Responsible Disclosure

How can you act if you think you have found a security problem in our systems?


Read the English version here → 

At Visma Circle, the security of our systems is very important to us. Despite our concern for the security of our systems, it is possible that there is a weak spot.

If you have found a weak spot in one of our systems, we would like to hear about it so that we can take measures as soon as possible. We would like to work with you to better protect our customers and our systems.

What we ask you:

  • Email your findings to Encrypt your findings with our PGP Key to prevent the information from falling into the wrong hands.
  • Do not abuse the problem by, for example, downloading more data than is necessary to demonstrate the leak or access, delete or modify data from third parties.
  • Do not share the issue with others until it is resolved and erase all confidential data obtained through the vulnerability immediately after the vulnerability is closed.
  • Not to use attacks on physical security, social engineering, distributed denial of service, spam or third party applications.
  • Provide sufficient information to reproduce the problem so that we can resolve it as quickly as possible. Usually the IP address or URL of the affected system and a description of the vulnerability will suffice, but more complex vulnerabilities may require more.

What we promise you:

  • We will respond to your report within 3 days with our assessment of the report and an expected resolution date.
  • If you have complied with the above conditions, we will not take legal action against you regarding the report.
  • We treat your report confidentially and will not share your personal data with third parties without your permission, unless this is necessary to comply with a legal obligation. Reporting under a pseudonym is possible.
  • We will keep you informed of the progress of solving the problem.
  • In reporting about the reported problem, we will, if you wish, mention your name as the discoverer.
  • As a thank you for your help, we offer a reward for every report of a security problem unknown to us. We determine the size of the reward based on the seriousness of the leak and the quality of the report. You will receive a voucher of EUR 50 anyway, and maybe we'll add a cool t-shirt or hoodie!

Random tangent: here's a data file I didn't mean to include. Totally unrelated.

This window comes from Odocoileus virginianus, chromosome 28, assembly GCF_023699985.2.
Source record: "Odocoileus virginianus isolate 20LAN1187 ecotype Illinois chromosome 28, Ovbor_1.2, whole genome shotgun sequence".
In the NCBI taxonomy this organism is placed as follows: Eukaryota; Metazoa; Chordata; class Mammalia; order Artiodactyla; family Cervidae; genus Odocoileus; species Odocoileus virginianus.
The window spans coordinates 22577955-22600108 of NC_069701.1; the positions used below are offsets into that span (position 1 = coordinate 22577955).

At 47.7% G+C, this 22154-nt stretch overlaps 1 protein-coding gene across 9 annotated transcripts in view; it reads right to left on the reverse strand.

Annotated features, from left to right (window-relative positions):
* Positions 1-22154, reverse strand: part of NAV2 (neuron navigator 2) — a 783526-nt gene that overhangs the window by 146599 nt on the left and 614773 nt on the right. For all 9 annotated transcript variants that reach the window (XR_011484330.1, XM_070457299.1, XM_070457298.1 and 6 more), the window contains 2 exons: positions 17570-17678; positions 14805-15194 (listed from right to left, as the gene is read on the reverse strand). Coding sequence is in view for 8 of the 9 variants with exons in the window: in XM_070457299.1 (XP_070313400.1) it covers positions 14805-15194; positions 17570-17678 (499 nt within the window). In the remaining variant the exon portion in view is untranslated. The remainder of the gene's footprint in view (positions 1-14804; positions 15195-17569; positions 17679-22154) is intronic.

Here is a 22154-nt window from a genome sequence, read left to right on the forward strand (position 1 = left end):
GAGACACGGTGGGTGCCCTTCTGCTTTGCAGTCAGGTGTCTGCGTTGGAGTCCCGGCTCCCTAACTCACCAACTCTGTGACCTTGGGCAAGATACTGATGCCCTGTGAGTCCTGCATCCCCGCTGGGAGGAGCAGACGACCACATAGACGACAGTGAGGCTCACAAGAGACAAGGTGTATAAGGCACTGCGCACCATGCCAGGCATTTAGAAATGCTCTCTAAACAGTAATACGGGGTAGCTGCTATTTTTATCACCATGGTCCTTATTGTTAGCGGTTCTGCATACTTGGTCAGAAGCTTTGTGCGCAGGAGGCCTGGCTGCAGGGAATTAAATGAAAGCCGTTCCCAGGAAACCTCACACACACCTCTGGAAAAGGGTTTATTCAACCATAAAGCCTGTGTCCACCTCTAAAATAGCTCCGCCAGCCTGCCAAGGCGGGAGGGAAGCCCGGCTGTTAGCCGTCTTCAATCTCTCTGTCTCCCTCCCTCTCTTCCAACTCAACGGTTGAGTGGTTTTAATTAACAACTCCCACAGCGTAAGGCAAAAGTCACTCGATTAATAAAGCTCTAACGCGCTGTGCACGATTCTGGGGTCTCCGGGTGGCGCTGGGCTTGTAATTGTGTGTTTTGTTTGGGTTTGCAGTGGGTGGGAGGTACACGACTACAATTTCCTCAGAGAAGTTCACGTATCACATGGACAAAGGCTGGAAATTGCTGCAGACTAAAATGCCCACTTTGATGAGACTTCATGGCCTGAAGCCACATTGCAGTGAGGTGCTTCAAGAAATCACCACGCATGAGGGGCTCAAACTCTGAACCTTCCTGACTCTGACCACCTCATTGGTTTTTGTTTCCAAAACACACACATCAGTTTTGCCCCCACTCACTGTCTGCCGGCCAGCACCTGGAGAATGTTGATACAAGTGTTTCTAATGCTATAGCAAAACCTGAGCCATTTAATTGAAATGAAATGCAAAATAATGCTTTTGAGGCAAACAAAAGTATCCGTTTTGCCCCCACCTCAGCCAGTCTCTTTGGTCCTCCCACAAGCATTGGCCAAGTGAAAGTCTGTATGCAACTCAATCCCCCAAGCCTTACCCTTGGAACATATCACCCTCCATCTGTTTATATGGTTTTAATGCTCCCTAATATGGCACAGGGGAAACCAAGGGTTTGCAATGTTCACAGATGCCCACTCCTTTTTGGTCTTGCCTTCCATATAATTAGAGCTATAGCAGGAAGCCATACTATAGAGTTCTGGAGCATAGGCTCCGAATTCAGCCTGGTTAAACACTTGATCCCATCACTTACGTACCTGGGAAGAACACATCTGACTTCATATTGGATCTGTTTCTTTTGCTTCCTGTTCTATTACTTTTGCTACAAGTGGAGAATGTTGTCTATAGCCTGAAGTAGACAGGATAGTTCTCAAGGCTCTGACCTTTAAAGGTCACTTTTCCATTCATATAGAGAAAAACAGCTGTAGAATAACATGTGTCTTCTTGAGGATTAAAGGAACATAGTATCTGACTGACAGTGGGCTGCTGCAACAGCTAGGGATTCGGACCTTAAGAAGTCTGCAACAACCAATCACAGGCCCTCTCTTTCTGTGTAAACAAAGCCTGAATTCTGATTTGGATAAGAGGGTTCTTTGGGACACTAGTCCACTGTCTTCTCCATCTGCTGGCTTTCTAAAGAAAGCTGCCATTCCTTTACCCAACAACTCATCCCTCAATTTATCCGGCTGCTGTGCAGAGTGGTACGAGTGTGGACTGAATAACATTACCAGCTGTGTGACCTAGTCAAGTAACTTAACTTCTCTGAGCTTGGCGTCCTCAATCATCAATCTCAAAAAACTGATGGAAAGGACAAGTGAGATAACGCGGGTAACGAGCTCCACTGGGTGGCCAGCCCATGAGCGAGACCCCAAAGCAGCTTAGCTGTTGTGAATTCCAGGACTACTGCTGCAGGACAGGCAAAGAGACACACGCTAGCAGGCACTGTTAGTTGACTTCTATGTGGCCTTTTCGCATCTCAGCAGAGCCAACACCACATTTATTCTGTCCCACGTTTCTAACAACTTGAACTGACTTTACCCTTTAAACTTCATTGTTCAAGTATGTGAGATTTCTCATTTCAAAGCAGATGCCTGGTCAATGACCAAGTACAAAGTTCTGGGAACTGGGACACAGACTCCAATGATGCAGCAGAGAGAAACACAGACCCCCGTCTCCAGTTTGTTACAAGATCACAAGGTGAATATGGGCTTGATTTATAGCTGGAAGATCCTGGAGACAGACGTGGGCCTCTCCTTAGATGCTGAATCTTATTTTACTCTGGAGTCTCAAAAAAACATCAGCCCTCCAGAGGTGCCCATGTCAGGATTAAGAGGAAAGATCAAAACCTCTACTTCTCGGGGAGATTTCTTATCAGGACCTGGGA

We aim to resolve all issues as quickly as possible and would be happy to be involved in any publication of the issue after it has been resolved.

The basis of this text was written (in Dutch) by Floor Terra and is published under a Creative Commons Attribution 3.0 license.

Further changes by Visma Circle (Circle Software Group B.V.) part of the Visma Group.

Keep this in mind:

This policy covers any Visma Circle services, products or web properties.

Most of the reports we receive have little or no security impact or are already known. To avoid a disappointing experience when you contact us, please take a moment and consider whether the issue you are reporting has a realistic attack scenario.

More specifically, we ask that you do not submit issues related to:

  • Theoretical vulnerabilities without any proof or demonstration of the real presence of the vulnerability.
  • Findings from automated tools without providing a Proof of Concept.
  • Vulnerabilities requiring MITM, or physical access to a user’s browser, or a smartphone, or email account, as well as issues on rooted or jailbroken smartphones.
  • Missing or weak security-related HTTP headers.
  • Non-Sensitive Data Disclosure, for example server version banners.
  • Content spoofing and text injection issues without showing an attack vector/without being able to modify HTML/CSS.
  • Cross-Site Request Forgery (CSRF) on unauthenticated forms or forms with no sensitive actions.
  • Self-XSS.
  • Missing email best practices (invalid, incomplete or missing SPF/DKIM/DMARC records, etc.).
  • Host header injection, unless you have confirmed that it can be exploited in a practical attack.
  • Expired SSL certificates unless you have confirmed that this can be exploited in a practical attack.
  • Previously known vulnerable software or libraries without a working Proof of Concept.
  • Rate limiting or bruteforce issues on non-authentication endpoints.
  • Denial of Service.
  • CSV/formula injection.
  • Flash based exploits.
  • Clickjacking.
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